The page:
The beginning of the academic year and the calendar year are both great times to start fresh, take an inventory of the safety risks on your campus, and resolve to take actions to remedy any shortcomings.
Although trash removal sounds like a simple task, it poses a real risk of back injuries for custodial staff when performed improperly. Consider these safety changes to reduce this risk:
- Replace large trash receptacles with smaller ones, making loads easier to manage.
- If you can’t replace large trash receptacles, don’t overfill and use a new bag when it gets half full.
- Make it mobile; pushing cans is easier than lifting them.
- Use dumpsters with a side door. The side sliding door will ease the burden of tossing and hoisting.
Equipment and machine guards
Protective guards are often removed from equipment and tools for easier use, but sharp, hot, or exposed rotating parts can be dangerous. Consider these safety changes to reduce risk:
- Ensure maintenance, shop, and even science labs are using equipment with properly installed guards.
- Check for broken equipment, frayed cords, over loaded outlets, and machines that need proper cleaning.
- Authorized staff should lock and tag items for repair or disposal.
A stroll down the sidewalks on campus will help identify sidewalk hazards. Consider fixing these problem areas to reduce the risk of slips, trips, and falls:
- large cracks and gaps
- uneven surfaces
- low hanging branches
- broken concrete
- exposed rebar
- improper drainage
If areas with high traffic have these problems, repairing and improving them should be prioritized. Sidewalk joints should be installed because they let the concrete expand rather than buckle during hot weather. Finally, all areas being repaired should be clearly marked and blocked off to avoid slips, trips, and falls.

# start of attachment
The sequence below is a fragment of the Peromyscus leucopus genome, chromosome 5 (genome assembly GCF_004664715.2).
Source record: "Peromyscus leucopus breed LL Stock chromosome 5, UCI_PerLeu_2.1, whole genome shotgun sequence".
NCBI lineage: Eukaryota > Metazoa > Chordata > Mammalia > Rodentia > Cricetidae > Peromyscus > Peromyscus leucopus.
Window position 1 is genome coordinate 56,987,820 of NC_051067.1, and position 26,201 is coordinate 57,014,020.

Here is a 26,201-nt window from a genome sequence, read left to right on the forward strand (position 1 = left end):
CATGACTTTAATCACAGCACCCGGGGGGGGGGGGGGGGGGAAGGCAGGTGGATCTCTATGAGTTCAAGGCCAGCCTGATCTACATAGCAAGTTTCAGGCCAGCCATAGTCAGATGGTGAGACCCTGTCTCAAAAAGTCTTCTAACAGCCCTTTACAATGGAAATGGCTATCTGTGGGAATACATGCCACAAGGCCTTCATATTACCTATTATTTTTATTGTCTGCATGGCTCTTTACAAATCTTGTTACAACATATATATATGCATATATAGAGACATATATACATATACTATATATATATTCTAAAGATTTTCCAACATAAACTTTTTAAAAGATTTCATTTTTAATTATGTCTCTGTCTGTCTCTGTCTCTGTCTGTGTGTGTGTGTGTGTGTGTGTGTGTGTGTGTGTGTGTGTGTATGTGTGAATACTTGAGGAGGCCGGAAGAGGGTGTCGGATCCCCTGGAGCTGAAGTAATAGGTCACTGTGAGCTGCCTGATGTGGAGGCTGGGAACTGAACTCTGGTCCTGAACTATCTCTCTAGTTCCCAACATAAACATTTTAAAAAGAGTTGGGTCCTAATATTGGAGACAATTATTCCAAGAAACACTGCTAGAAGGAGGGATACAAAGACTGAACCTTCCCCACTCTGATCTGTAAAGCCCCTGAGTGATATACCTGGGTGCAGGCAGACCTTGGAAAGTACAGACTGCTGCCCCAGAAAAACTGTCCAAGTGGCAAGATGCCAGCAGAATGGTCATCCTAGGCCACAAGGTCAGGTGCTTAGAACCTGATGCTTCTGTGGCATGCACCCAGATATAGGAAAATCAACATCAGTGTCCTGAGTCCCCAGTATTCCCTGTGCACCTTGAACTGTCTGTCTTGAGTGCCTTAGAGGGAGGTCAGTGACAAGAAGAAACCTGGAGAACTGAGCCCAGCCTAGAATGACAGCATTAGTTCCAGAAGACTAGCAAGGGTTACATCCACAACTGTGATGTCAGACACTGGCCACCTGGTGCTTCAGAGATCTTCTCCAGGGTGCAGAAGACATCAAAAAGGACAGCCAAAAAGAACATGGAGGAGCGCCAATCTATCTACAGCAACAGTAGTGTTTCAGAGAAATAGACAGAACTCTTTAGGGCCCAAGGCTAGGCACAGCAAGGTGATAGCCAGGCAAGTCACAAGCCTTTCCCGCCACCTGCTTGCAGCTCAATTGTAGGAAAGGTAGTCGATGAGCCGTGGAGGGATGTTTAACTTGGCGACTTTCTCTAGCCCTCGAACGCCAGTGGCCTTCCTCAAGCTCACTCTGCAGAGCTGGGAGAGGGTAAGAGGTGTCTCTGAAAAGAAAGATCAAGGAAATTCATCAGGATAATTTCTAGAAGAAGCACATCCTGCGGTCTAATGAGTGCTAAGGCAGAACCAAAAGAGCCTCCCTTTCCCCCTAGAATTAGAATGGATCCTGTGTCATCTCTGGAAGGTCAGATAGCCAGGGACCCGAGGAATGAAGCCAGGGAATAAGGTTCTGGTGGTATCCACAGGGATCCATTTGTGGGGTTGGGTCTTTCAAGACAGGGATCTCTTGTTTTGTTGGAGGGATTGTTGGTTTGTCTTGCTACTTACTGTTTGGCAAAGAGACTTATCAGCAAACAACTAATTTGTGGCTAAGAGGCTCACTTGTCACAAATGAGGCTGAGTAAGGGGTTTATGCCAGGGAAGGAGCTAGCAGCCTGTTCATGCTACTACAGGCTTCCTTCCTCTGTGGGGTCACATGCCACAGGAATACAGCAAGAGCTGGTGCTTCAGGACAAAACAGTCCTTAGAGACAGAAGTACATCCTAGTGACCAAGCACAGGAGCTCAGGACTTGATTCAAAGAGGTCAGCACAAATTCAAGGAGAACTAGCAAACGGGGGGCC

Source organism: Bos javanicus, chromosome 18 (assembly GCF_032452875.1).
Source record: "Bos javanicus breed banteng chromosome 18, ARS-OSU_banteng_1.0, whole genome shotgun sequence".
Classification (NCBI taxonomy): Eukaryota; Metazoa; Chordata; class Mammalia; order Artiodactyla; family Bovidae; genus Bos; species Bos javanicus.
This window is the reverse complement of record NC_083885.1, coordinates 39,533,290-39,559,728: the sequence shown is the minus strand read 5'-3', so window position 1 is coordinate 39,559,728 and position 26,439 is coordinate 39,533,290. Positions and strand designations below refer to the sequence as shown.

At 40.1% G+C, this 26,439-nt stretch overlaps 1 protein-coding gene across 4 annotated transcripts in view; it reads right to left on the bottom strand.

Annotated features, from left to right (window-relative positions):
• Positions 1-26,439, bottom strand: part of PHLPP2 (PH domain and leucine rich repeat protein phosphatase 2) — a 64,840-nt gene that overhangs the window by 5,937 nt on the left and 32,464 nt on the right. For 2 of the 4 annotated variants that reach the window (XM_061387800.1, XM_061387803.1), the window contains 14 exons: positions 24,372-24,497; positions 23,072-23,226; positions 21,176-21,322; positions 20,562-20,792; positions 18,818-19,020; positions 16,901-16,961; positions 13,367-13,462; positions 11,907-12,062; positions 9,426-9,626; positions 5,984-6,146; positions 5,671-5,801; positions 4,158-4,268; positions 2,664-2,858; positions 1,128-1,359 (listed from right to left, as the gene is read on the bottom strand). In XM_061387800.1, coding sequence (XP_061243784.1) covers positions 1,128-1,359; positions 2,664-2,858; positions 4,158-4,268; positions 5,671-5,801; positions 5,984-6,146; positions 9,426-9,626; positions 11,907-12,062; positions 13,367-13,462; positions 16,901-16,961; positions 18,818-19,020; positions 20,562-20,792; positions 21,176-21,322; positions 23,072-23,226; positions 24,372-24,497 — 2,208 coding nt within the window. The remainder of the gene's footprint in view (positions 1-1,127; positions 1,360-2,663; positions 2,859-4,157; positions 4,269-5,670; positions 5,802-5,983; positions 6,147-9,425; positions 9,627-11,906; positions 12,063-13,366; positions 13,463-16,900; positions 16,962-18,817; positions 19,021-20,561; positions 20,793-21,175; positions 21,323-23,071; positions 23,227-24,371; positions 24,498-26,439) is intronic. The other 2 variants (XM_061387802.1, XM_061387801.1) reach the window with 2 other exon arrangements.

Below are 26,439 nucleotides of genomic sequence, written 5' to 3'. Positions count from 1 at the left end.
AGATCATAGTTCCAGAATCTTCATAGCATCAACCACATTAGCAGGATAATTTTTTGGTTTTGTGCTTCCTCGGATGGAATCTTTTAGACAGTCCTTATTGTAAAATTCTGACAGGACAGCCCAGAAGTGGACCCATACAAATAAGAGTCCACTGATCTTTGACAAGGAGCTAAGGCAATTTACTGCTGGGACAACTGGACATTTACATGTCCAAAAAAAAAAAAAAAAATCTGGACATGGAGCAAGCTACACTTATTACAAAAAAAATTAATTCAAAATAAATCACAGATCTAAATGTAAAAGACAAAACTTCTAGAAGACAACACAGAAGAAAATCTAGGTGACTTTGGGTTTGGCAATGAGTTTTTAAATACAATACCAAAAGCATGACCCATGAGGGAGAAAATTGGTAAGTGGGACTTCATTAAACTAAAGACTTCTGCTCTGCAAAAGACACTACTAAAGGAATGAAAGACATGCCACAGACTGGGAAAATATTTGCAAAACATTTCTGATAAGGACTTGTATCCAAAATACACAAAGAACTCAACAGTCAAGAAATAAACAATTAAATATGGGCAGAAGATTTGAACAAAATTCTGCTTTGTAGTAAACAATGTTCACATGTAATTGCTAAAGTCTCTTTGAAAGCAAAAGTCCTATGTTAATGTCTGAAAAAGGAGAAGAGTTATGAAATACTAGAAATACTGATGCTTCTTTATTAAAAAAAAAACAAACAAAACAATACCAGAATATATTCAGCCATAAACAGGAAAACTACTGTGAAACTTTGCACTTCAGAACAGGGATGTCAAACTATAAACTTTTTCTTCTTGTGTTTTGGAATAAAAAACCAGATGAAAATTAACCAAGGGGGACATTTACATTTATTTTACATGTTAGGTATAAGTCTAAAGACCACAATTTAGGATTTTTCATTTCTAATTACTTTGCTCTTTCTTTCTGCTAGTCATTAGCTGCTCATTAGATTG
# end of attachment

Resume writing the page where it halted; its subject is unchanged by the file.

Ladders are helpful tools but they should not be overlooked for dangers. Inspect them when they are new, each time before using, and especially if they have been dropped or damaged. Never use any ladder that is bowed, twisted, or wobbles. Consider replacing ladders that have:
- missing rungs
- signs of wood rot
- loose steps or loose/missing screws
- signs of excessive wear like corrosion and rust
- faulty locking mechanisms
Ventilate volatile and toxic substances
Chemicals should always be stored in secured and ventilated areas on a campus. Consider these additional safety rules to reduce risk:
- Properly label all chemicals whether they are in labs, custodial closets, or in shop classes.
- Use words, symbols, and pictures for clear warnings.
- Store chemicals at the manufacturer’s recommended temperature and humidity.
- Segregate chemicals based on their hazards and take additional precautions with combustibles, acids, and flammables.
- Have an emergency exhaust fan available for use when needed.
Hazardous materials can be a complicated subject, so please contact us if you have questions.
Hazards inside the office are a growing problem and are often overlooked. Tasks with repetitive motions, poor lighting, noise pollution, questionable indoor air quality, and improperly placed equipment are real problems with potentially easy fixes. Ask your Risk Solutions consultant for help with ergonomics. Follow up with office staff that are feeling discomfort while working.
In case of emergency, the ability to leave quickly is of utmost importance. All doorways should be identified with an “Exit” or “No Exit” sign. Exit signs should be lit and routine testing on backup batteries should be completed monthly. Exit doors should remain unlocked at all times from the inside and should never be blocked, allowing for a quick and safe way out.
Commit to these simple safety resolutions that will protect and benefit staff, students, the community, and you. Make this year the year of safety! Contact your risk solutions consultant for help with assessing and mitigating risks on your campus.